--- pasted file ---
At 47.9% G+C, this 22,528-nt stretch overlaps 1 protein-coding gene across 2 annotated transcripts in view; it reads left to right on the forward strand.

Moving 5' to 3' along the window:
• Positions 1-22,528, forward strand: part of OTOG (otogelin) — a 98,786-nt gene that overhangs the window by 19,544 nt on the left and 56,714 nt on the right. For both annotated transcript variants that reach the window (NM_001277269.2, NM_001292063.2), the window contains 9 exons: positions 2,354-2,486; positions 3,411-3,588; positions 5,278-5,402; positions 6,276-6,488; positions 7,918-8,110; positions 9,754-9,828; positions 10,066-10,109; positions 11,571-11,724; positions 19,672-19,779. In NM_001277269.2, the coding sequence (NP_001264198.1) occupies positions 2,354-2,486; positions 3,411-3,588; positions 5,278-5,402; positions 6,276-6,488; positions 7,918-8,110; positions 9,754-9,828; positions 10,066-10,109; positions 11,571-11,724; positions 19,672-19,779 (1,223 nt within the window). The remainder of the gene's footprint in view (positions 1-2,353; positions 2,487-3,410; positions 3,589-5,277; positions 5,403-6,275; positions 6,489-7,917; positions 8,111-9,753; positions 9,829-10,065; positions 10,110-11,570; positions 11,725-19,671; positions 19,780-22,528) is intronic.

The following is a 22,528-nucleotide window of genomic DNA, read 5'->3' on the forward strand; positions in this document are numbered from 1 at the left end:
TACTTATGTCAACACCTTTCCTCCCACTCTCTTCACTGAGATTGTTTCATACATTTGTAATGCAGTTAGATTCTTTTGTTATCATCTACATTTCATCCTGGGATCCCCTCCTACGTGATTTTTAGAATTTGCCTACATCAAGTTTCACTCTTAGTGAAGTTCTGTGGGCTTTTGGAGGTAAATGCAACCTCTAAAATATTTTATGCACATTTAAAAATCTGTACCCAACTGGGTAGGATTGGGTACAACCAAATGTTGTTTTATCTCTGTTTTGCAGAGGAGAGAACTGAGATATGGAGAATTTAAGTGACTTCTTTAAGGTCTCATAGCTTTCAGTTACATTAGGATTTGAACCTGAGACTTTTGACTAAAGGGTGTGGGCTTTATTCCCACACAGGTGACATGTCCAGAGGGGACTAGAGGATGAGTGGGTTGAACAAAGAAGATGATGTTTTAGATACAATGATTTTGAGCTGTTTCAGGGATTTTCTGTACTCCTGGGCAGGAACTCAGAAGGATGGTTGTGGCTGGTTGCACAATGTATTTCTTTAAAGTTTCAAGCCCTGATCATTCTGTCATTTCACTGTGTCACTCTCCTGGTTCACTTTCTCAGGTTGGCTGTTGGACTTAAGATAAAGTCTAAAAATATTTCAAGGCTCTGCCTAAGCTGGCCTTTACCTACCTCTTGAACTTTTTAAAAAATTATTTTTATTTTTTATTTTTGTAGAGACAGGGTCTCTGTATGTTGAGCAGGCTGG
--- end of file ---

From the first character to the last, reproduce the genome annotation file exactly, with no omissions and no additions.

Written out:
At 47.9% G+C, this 22,528-nt stretch overlaps 1 protein-coding gene across 2 annotated transcripts in view; it reads left to right on the forward strand.

Moving 5' to 3' along the window:
• Positions 1-22,528, forward strand: part of OTOG (otogelin) — a 98,786-nt gene that overhangs the window by 19,544 nt on the left and 56,714 nt on the right. For both annotated transcript variants that reach the window (NM_001277269.2, NM_001292063.2), the window contains 9 exons: positions 2,354-2,486; positions 3,411-3,588; positions 5,278-5,402; positions 6,276-6,488; positions 7,918-8,110; positions 9,754-9,828; positions 10,066-10,109; positions 11,571-11,724; positions 19,672-19,779. In NM_001277269.2, the coding sequence (NP_001264198.1) occupies positions 2,354-2,486; positions 3,411-3,588; positions 5,278-5,402; positions 6,276-6,488; positions 7,918-8,110; positions 9,754-9,828; positions 10,066-10,109; positions 11,571-11,724; positions 19,672-19,779 (1,223 nt within the window). The remainder of the gene's footprint in view (positions 1-2,353; positions 2,487-3,410; positions 3,589-5,277; positions 5,403-6,275; positions 6,489-7,917; positions 8,111-9,753; positions 9,829-10,065; positions 10,110-11,570; positions 11,725-19,671; positions 19,780-22,528) is intronic.

The following is a 22,528-nucleotide window of genomic DNA, read 5'->3' on the forward strand; positions in this document are numbered from 1 at the left end:
TACTTATGTCAACACCTTTCCTCCCACTCTCTTCACTGAGATTGTTTCATACATTTGTAATGCAGTTAGATTCTTTTGTTATCATCTACATTTCATCCTGGGATCCCCTCCTACGTGATTTTTAGAATTTGCCTACATCAAGTTTCACTCTTAGTGAAGTTCTGTGGGCTTTTGGAGGTAAATGCAACCTCTAAAATATTTTATGCACATTTAAAAATCTGTACCCAACTGGGTAGGATTGGGTACAACCAAATGTTGTTTTATCTCTGTTTTGCAGAGGAGAGAACTGAGATATGGAGAATTTAAGTGACTTCTTTAAGGTCTCATAGCTTTCAGTTACATTAGGATTTGAACCTGAGACTTTTGACTAAAGGGTGTGGGCTTTATTCCCACACAGGTGACATGTCCAGAGGGGACTAGAGGATGAGTGGGTTGAACAAAGAAGATGATGTTTTAGATACAATGATTTTGAGCTGTTTCAGGGATTTTCTGTACTCCTGGGCAGGAACTCAGAAGGATGGTTGTGGCTGGTTGCACAATGTATTTCTTTAAAGTTTCAAGCCCTGATCATTCTGTCATTTCACTGTGTCACTCTCCTGGTTCACTTTCTCAGGTTGGCTGTTGGACTTAAGATAAAGTCTAAAAATATTTCAAGGCTCTGCCTAAGCTGGCCTTTACCTACCTCTTGAACTTTTTAAAAAATTATTTTTATTTTTTATTTTTGTAGAGACAGGGTCTCTGTATGTTGAGCAGGCTGG